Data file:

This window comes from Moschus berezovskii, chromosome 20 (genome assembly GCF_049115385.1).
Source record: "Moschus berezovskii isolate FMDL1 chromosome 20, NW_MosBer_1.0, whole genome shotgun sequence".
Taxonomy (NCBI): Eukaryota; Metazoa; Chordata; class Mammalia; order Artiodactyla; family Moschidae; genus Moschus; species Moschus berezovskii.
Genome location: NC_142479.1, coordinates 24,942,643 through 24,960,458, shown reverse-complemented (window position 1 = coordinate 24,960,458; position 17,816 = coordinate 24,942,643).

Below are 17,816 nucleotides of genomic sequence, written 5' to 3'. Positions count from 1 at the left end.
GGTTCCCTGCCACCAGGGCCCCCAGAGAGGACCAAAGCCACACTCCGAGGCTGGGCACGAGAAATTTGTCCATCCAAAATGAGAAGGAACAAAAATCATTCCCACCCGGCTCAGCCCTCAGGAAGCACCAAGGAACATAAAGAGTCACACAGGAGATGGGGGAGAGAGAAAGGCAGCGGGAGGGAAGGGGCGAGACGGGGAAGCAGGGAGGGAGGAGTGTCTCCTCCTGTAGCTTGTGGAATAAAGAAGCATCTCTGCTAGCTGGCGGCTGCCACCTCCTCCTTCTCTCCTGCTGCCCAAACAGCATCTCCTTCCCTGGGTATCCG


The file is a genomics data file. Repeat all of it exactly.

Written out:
This window comes from Moschus berezovskii, chromosome 20 (genome assembly GCF_049115385.1).
Source record: "Moschus berezovskii isolate FMDL1 chromosome 20, NW_MosBer_1.0, whole genome shotgun sequence".
Taxonomy (NCBI): Eukaryota; Metazoa; Chordata; class Mammalia; order Artiodactyla; family Moschidae; genus Moschus; species Moschus berezovskii.
Genome location: NC_142479.1, coordinates 24,942,643 through 24,960,458, shown reverse-complemented (window position 1 = coordinate 24,960,458; position 17,816 = coordinate 24,942,643).

Below are 17,816 nucleotides of genomic sequence, written 5' to 3'. Positions count from 1 at the left end.
GGTTCCCTGCCACCAGGGCCCCCAGAGAGGACCAAAGCCACACTCCGAGGCTGGGCACGAGAAATTTGTCCATCCAAAATGAGAAGGAACAAAAATCATTCCCACCCGGCTCAGCCCTCAGGAAGCACCAAGGAACATAAAGAGTCACACAGGAGATGGGGGAGAGAGAAAGGCAGCGGGAGGGAAGGGGCGAGACGGGGAAGCAGGGAGGGAGGAGTGTCTCCTCCTGTAGCTTGTGGAATAAAGAAGCATCTCTGCTAGCTGGCGGCTGCCACCTCCTCCTTCTCTCCTGCTGCCCAAACAGCATCTCCTTCCCTGGGTATCCG